• Kyodo


Komusubi Takakeisho won his first career championship on Sunday, the final day of the Kyushu Grand Sumo Tournament.

The 22-year-old Takakeisho, competing in just his 12th tournament in sumo’s top flight, beat No. 3 maegashira Nishikigi (8-7), catching a lucky break to finish the tournament with 13 wins.

“Since I was little, my father and I shared an ambition that I might make it as a professional (sumo wrestler). This is so great to get results like this,” Takakeisho said. “This tournament I was able to wrestle without concern for wins and losses but with a focus on the quality of my bouts. I think that led to getting this many wins.”

Takakeisho then had to wait for the result of the match between ozeki Takayasu and sekiwake Mitakeumi. Needing a win to force a championship playoff, Takayasu fell to his third loss, letting a shot at his first career championship slip through his fingers.

In his bout against Nishikigi, Takakeisho was under pressure from the opening charge and found himself sliding backward to the straw bales. Just when it looked as if the komusubi’s feet would slip out from under him and he began to teeter forward, fortune came to his assistance.

Perfectly poised to slap his opponent down, Nishikigi instead shoved him back toward the straw, keeping Takakeisho from falling. Takakeisho then plowed forward, and when Nishikigi’s left foot slipped, the komusubi slapped him down.

“I was nervous today, but kept reminding myself that I was strong enough, and that was a key,” Takakeisho said.

Takayasu was also forced back on the initial charge, but fought his way back to the middle, where he and Mitakeumi locked-up for a prolonged pause. When the ozeki tried to break the stalemate, the sekiwake executed a beltless arm throw which left Takayasu on his back and rolling his eyes in disappointment.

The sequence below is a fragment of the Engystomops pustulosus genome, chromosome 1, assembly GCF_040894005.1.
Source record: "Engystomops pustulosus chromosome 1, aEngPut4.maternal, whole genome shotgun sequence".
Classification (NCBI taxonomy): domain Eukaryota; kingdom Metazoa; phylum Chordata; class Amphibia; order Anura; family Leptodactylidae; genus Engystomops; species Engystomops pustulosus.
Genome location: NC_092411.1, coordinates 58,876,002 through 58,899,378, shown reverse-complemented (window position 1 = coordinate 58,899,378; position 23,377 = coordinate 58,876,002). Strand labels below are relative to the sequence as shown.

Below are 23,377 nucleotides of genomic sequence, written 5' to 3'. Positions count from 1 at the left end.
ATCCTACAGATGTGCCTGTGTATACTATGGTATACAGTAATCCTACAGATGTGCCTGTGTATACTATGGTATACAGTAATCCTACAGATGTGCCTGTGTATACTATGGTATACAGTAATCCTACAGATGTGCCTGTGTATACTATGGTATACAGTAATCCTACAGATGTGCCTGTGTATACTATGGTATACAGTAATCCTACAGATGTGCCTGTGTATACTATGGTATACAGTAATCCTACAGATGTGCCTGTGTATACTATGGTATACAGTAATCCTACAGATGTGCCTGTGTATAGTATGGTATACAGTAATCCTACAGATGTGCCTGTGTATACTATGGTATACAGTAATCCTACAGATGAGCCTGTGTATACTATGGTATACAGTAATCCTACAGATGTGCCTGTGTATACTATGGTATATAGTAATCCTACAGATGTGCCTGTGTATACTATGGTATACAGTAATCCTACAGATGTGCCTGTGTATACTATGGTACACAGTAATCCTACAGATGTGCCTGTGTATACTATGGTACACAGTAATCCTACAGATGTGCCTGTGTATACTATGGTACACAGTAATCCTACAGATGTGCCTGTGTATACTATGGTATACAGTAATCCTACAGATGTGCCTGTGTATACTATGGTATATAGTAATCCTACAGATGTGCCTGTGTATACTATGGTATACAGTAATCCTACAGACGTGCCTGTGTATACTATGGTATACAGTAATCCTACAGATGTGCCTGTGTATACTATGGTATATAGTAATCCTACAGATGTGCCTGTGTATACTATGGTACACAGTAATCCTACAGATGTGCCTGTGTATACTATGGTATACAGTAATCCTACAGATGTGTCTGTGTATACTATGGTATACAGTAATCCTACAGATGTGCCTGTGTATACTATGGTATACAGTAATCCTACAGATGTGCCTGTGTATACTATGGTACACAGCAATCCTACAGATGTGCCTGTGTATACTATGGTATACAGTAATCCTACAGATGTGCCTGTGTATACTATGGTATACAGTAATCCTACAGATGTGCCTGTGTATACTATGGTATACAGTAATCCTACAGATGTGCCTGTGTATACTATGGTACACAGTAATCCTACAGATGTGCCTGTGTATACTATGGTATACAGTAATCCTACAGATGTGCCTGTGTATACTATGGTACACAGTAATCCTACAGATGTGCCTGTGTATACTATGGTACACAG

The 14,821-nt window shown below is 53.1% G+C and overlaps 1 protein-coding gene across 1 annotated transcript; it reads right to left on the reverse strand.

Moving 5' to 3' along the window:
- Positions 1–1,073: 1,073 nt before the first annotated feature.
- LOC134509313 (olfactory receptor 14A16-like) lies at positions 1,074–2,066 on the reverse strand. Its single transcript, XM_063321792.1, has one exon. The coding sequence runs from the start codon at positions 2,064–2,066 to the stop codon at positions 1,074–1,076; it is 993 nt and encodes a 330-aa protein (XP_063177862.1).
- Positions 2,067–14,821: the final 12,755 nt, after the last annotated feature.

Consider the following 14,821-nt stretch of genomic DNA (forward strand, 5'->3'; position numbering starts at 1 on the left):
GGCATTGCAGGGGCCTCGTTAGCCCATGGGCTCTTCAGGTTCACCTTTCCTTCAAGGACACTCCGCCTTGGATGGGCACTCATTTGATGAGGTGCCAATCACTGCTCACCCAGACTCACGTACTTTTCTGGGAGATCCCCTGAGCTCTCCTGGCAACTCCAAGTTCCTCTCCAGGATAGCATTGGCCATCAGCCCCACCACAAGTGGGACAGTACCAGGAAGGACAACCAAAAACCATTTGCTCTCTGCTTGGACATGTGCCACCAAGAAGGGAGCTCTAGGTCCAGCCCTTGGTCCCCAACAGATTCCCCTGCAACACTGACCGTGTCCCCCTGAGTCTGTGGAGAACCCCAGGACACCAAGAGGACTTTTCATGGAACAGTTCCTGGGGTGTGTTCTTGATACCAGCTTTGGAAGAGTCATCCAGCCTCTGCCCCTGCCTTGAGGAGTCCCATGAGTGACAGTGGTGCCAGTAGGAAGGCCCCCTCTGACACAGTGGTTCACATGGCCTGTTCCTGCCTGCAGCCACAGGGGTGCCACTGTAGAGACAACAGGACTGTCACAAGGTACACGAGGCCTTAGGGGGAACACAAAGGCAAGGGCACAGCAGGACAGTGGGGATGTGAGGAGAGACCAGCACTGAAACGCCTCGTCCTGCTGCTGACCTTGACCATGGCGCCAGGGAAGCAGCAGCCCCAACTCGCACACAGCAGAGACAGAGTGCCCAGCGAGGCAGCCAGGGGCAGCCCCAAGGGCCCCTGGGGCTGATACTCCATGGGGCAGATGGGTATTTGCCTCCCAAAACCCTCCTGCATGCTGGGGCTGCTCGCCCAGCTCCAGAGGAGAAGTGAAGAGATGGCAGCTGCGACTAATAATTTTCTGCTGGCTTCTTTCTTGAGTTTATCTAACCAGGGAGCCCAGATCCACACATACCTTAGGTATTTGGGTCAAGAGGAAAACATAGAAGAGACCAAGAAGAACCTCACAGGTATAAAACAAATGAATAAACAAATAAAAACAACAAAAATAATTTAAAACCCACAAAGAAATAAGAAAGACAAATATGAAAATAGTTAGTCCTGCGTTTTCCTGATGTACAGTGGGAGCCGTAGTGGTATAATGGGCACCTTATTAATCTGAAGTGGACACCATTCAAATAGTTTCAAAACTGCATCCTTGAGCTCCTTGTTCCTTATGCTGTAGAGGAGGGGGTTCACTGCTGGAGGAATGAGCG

It was just the fifth time Mitakeumi had beaten Takayasu in their 15 career bouts.

“I expected I would have to fight a championship playoff and I was preparing for that. I’m glad it was decided before that,” Takakeisho said.

Takakeisho, who had missed his chance to wrap up the championship when he slipped and fell in his bout against Takayasu on Saturday, won both a Shukun-sho (Outstanding Performance prize), and Kanto-sho (Fighting Spirit prize). No. 13 maegashira Onosho earned his third career Fighting Spirit prize after winning the first makuuchi division match of the day to finish 11-4.

No Gino-sho (Technique prizes) were awarded for the second straight tournament.

Top-ranked maegashira Myogiryu shook off the distraction of two false starts from his opponent to earn his eighth victory, and third in a row, by pushing out No. 5 Chiyotairyu (7-8).

Mongolian sekiwake Ichinojo (6-9) ended his difficult tournament by getting forced out by No. 6 maegashira Kagayaki (5-10).

In a time of both misinformation and too much information, quality journalism is more crucial than ever.
By subscribing, you can help us get the story right.